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This Is Water

David Foster Wallace on the difficulty – and importance – of living 'consciously, adultly, day in and day out.'

By Alicia J. Rouverol / April 14, 2009

When David Foster Wallace took his own life on Sept. 12, 2008, aftershocks reverberated throughout the literary world. Part genius, part literary icon, and large part social critic, Wallace drew the attention of readers and critics across the globe.

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Hailed as the new Thomas Pynchon – his magnum opus, “Infinite Jest,” was also compared to James Joyce’s “Ulysses” – Wallace’s fiction, short stories, and essays stand among the most important contemporary writing of the past two decades.

His work detailed the ridiculous and sublime, the human and spiritual, and the corporate and political (including higher education) – virtually all dimensions of the American social landscape – with critique, compassion, and dark humor.

This month his publisher is releasing This Is Water: Some Thoughts, Delivered on a Significant Occasion, about Living a Compassionate Life, a reprint of the commencement speech Wallace delivered at Kenyon College in 2005.

In this slim volume, Wallace starts little but writes large. The parable he delivers sets out the scope and focus of his speech: Two young fish encounter “an older fish swimming the other way,” and the older fish asks, “How’s the water?” The young fish ask one another: “What the hell is water?”

Wallace claims he’s not “the wise old fish.” But clearly, for these college kids, he would seem to be just that. Water might seem at first blush to be daily life, and Wallace’s use of the word “hell” perhaps a harbinger of what’s to come for these young “fish.”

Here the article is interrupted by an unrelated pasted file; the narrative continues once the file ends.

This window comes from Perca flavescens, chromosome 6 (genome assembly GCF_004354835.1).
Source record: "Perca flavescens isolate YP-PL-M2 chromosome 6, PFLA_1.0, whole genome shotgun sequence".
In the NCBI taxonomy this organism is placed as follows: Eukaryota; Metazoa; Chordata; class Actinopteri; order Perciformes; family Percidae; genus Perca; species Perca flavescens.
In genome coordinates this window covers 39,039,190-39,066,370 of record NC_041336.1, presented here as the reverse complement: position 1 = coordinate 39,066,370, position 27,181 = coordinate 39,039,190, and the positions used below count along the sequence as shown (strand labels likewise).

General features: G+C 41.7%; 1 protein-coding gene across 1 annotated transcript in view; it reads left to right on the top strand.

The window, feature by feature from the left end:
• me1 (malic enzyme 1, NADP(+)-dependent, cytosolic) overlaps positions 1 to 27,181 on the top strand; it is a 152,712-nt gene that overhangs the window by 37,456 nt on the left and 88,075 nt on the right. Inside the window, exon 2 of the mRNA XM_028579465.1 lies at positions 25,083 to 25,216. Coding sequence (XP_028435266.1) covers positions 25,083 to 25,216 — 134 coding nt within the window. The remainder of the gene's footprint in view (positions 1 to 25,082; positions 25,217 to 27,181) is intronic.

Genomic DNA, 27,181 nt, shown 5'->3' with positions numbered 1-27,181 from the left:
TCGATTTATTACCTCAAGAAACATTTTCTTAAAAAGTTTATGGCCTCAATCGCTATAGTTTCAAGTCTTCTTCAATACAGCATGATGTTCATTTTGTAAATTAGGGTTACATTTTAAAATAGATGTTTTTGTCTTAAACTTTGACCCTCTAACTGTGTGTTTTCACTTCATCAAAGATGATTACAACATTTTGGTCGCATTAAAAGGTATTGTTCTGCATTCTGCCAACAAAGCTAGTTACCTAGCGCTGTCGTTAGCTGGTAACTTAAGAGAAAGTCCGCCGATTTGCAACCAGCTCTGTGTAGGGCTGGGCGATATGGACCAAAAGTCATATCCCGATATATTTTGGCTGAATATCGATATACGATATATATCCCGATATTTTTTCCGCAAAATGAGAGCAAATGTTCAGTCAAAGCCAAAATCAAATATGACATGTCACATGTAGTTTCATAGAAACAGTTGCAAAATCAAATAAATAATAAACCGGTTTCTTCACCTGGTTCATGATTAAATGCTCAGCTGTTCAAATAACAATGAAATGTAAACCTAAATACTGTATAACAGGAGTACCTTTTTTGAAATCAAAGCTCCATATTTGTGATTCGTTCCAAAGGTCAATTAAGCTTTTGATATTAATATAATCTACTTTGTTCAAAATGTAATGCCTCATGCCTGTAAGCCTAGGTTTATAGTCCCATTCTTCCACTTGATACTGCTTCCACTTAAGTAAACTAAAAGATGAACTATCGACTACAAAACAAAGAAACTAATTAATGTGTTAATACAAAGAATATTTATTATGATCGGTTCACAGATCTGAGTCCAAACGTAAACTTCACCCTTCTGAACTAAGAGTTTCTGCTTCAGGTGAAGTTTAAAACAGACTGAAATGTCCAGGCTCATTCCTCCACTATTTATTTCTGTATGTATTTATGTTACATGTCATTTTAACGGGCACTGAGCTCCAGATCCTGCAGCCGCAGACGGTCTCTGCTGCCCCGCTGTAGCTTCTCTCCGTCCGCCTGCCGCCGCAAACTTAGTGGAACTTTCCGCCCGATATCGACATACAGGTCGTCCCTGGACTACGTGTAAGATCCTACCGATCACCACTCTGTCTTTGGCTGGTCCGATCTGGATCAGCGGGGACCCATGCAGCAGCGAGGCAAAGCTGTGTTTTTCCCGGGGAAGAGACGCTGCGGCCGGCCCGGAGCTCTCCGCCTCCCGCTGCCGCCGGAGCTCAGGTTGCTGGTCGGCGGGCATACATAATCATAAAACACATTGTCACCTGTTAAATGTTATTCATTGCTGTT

Wallace goes on to tell his listeners just what post-graduates can expect to encounter in daily life, on the other side of undergraduate education.

But first, he offers another “didactic little story,” that of the religious man and the atheist. The latter prays when lost in a blizzard and is saved by Eskimos. The religious man sees that as proof of God, but the atheist says, “No, man, all that was was that a couple of Eskimos just happened to come wandering by, and they showed me the way back to the camp.”

For Wallace, this represents, “Two different belief templates and two different ways of constructing meaning from experience.” Coming from a liberal arts education, he reminds us, we create no hierarchy between these two belief systems.

“Because we prize tolerance and diversity of belief,” he writes, “nowhere in our liberal arts analysis do we want to claim that one guy’s interpretation is true and the other guy’s is false or bad.”

The trouble, he adds, is that “[W}e also never end up talking about just where these individual templates and beliefs come from, meaning, where they come from inside the two guys.”
Construction of meaning becomes its own choice. Wallace heralds the tedium of daily life, the deadening nature of traffic, shopping, and working.


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